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AC/DC: The 80's Albums

AC/DC: The 80's Albums

On February 19th, 1980, at approximately 7:45 pm, AC/DC lead singer Bon Scott was found dead in the passenger seat of his friend’s car in East Dulwich, an area of South East London, England. It was the end of an era for the Australian band. Bon played a large part in their rise to stardom in a short five years, completely transforming the band.

He was replaced by vocalist Brian Johnson, and the first album the band recorded with their new vocalist was “Back in Black,” released on July 25th, 1980. It’s their best-selling album by a wide margin, selling over sixty million copies worldwide. Number two on the list is “Highway To Hell,” which has sold just over twenty-three million copies. 

Their next album, 1981’s “For Those About to Rock,” was their first album to hit number one in the US. It wasn’t until the 2008 release of  “Black Ice” that they would have a second. That 1981 release is considered to be their best effort by many, including Rolling Stone magazine, even though it’s only sold four million copies; a massive drop-off from the retail success of “Back In Black.”

Their next three albums were commercial flops. Largely dismissed by critics and fans alike, it looked as if their rise had peaked, and it would only be a downhill ride from there. So, what happened? Are those albums as bad as their press?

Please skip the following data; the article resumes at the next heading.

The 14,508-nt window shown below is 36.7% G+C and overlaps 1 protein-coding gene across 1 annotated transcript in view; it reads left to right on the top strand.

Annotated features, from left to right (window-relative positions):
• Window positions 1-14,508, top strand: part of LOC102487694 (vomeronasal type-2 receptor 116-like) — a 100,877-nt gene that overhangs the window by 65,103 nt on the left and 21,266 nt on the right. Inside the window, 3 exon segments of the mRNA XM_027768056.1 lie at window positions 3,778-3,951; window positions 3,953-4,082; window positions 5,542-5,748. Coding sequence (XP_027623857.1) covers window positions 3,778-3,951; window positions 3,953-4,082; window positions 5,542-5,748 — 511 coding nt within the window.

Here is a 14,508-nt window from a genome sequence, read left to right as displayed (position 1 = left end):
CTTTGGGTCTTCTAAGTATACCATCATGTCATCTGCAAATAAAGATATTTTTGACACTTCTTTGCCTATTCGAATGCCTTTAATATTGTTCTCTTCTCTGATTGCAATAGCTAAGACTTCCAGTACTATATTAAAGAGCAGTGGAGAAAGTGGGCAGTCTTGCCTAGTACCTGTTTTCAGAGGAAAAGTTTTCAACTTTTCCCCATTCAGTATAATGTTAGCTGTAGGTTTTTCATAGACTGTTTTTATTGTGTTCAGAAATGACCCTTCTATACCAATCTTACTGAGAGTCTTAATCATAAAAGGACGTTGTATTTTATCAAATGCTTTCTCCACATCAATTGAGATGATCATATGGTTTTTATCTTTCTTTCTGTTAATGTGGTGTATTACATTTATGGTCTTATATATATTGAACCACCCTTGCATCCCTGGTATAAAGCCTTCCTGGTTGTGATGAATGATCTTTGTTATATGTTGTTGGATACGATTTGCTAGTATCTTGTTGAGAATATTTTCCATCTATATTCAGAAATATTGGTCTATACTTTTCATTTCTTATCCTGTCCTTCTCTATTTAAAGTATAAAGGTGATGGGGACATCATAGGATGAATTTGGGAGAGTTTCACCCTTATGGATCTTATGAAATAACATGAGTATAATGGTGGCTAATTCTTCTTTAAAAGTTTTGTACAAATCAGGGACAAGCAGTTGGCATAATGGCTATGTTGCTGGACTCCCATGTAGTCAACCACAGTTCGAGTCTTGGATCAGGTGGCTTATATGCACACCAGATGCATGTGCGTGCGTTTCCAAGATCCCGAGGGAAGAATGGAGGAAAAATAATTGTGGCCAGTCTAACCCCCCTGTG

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“Flick Of The Switch”

 AC/DC - Flick of the Switch Artwork (3 of 7) |


Their ninth studio album, “Flick Of The Switch,” was released on August 15th, 1983. They decided they didn’t want Robert “Mutt” Lange to produce it, as he had their previous three, so they produced it themselves. The band felt the music was losing the raw, unpolished feel and wanted the album to have a more live feel. Their engineer, Tony Platt, explains: 

“There was a genuine desire to get back to the basics with Flick of the Switch. There was a general kind of consensus that we needed to find some way of moving on a little bit. You know the Johnny Winter version of Muddy Waters' 'Mannish Boy?' Where they're all shouting in the background? Basically, what Malcolm had said was that he wanted to try and get that feeling of being in a room with it all happening. I don't think it really worked entirely.”